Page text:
Thousands of frustrated passengers began flying out of Asia's airports for Europe Wednesday, almost a week after volcanic ash closed European skies

From Sydney to Seoul, Islamabad to Beijing, people rushed to airports as authorities lifted a six-day lockdown that has wrought untold economic losses and frayed the nerves of trapped travellers.

At Seoul's Incheon Airport, the VIP and staff lounges were beginning to empty after being turned into dorms for over 200 transit passengers stuck there for up to five days.

"We've provided them with mattresses and pillows, bottled water and three meals a day. It's all for free," Yoon Han-Young, the airport's customer service team leader, told AFP.

At Sydney airport, tourists, students and business people waited five-deep in a queue stretching around 200 yards (180 metres) through the departure lounge, many days late for school or work.

Everyone from young babies to a man in his nineties waited patiently for about two hours after being summoned to the airport by text message or a phone call from British Airways.

"I think everyone's at the end of their tether," said TV producer Jane Gershfield, clutching her ticket and passport.

"People don't realise how difficult it is. People just think, okay, you've got a few days in Sydney. But you've got no idea how you're going to get back, that's the difficult thing.
"You're absolutely in limbo."

In Islamabad, Pakistan International Airlines began making plans for around 18,000 passengers, about half stuck in Pakistan and half overseas trying to get home. It will be a slow process.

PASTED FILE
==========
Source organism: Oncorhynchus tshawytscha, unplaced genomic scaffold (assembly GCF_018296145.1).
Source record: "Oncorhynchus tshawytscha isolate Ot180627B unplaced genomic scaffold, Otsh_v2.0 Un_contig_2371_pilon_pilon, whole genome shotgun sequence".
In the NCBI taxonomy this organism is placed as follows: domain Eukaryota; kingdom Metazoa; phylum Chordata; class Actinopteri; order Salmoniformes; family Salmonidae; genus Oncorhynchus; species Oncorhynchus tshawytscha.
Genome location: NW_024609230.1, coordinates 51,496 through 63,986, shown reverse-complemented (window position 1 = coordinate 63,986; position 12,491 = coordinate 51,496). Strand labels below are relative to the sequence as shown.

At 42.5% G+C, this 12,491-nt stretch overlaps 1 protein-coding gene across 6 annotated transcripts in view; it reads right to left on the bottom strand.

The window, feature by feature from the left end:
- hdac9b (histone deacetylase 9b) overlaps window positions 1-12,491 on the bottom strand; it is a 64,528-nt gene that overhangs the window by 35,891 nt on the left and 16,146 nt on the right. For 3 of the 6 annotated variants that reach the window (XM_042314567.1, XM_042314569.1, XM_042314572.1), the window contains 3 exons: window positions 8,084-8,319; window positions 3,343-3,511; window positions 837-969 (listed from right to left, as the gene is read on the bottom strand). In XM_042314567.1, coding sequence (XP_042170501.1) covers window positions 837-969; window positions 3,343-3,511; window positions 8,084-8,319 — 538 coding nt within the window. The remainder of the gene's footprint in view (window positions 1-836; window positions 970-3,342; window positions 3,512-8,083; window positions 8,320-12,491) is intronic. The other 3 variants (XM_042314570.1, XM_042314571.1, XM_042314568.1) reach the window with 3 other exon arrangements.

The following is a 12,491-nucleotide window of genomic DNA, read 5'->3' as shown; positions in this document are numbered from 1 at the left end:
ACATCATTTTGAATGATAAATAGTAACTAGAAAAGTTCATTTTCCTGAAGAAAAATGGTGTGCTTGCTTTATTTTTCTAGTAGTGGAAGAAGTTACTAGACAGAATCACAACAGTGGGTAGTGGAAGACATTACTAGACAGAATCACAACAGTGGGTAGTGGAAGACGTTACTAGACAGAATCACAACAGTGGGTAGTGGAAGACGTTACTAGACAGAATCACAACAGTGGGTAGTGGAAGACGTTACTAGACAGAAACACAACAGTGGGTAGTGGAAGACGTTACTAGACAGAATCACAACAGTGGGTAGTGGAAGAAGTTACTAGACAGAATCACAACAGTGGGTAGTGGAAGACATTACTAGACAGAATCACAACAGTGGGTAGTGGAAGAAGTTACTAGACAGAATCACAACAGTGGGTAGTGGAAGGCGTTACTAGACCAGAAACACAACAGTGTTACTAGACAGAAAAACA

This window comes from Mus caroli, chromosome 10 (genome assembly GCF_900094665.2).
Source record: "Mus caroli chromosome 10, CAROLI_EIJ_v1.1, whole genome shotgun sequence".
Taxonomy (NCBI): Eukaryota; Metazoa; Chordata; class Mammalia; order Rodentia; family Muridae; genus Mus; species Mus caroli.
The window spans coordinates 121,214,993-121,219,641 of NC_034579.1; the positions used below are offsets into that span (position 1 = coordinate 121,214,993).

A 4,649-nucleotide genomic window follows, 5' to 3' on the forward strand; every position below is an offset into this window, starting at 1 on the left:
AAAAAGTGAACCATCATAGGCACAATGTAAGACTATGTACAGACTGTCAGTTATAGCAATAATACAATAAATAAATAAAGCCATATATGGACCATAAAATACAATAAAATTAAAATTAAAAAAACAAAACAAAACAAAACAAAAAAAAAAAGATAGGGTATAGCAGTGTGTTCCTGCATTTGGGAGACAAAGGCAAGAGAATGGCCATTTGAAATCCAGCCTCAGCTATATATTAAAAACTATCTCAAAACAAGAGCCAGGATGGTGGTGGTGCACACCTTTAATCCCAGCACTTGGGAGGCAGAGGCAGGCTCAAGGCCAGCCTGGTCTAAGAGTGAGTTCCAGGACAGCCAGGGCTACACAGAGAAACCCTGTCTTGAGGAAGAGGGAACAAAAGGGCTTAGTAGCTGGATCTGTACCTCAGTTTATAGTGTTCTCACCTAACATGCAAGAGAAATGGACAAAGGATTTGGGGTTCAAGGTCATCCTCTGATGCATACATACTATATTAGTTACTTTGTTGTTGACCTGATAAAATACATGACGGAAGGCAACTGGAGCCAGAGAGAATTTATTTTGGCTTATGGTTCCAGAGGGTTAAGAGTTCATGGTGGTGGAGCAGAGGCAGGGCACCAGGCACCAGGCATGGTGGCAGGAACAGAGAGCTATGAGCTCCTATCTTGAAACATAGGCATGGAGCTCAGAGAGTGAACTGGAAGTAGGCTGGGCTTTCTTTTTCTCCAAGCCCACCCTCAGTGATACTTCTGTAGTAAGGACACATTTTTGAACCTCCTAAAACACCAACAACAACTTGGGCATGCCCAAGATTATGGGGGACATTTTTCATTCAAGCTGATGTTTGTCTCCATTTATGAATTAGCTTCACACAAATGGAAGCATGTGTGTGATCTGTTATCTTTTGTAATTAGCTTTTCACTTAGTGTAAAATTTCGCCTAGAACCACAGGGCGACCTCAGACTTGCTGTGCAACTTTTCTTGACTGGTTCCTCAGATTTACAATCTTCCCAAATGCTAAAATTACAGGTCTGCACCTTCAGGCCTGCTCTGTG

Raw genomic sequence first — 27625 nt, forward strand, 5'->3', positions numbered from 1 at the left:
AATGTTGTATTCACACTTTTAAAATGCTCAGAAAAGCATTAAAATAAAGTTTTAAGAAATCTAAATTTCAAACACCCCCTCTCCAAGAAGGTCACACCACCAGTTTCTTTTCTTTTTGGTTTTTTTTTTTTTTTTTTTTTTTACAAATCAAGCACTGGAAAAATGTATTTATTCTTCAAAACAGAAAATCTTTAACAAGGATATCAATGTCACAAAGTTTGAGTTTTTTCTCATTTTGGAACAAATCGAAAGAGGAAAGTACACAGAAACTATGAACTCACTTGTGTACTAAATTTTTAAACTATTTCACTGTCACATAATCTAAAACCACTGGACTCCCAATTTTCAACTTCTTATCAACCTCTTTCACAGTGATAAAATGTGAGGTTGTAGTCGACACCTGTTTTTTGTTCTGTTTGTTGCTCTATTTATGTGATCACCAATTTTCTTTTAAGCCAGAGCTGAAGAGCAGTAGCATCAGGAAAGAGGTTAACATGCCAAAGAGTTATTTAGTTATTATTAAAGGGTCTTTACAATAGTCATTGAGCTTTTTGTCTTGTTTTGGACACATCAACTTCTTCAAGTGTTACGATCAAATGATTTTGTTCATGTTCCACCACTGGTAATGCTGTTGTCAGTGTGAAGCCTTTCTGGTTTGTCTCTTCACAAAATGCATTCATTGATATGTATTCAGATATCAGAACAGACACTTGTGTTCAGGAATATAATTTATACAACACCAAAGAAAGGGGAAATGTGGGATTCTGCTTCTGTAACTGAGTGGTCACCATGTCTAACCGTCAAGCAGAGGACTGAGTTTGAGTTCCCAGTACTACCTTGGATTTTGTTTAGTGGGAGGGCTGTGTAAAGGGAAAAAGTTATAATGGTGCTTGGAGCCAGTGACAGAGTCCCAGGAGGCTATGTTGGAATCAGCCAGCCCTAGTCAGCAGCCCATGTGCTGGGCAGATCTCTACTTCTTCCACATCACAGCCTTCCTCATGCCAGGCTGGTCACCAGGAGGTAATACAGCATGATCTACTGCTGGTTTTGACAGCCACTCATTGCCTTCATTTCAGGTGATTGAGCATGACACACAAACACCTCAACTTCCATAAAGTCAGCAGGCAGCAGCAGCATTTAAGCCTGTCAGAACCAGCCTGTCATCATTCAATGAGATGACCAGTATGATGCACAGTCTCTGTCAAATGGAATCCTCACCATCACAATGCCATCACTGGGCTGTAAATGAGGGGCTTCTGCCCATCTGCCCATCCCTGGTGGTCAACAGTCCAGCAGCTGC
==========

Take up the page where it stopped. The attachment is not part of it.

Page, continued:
"We will need two to three weeks to dispatch all the passengers who are stranded," airline spokesman Sultan Hasan warned.

In Manila, Philippine Airlines said it was hoping European authorities would lift a safety ban on it flying through their airspace so it could help bring Filipinos home.

Singapore Airlines put on eight planes in and out of Europe from the city state's Changi Airport, giving priority to the elderly, those with special needs and those with infants or young children.

Hong Kong's Cathay Pacific announced a raft of flights to Europe and most mainland Chinese airlines resumed their European services.

But airlines expect it will take weeks to clear the backlog, after ash from an Icelandic volcano hovered over Europe, threatening to clog jet engines.

The Association of Asia Pacific Airlines said the region's carriers had bled about 40 million dollars a day, while the International Air Transport Association put airlines' global losses at about 270 million dollars a day.

"If you really go all the way through to the taxi drivers in Thailand, the impact goes into billions (of dollars), it's just a matter of how far down the chain you want to go," said Peter Harbison, executive chairman of the Centre for Asia Pacific Aviation consultancy.

At Sydney airport, the industry's lifeblood - its passengers - were counting those costs, from extra accommodation to missed meetings and clothes left in hotel laundries in the hurry to get to the airport.

Northern Ireland's Anne and Craig Simpson were among the lucky ones, as they had extra time to spend with their daughter Victoria, who lives in Sydney, and their eight-week-old granddaughter, Abigail.

"There's always a silver lining," Victoria said.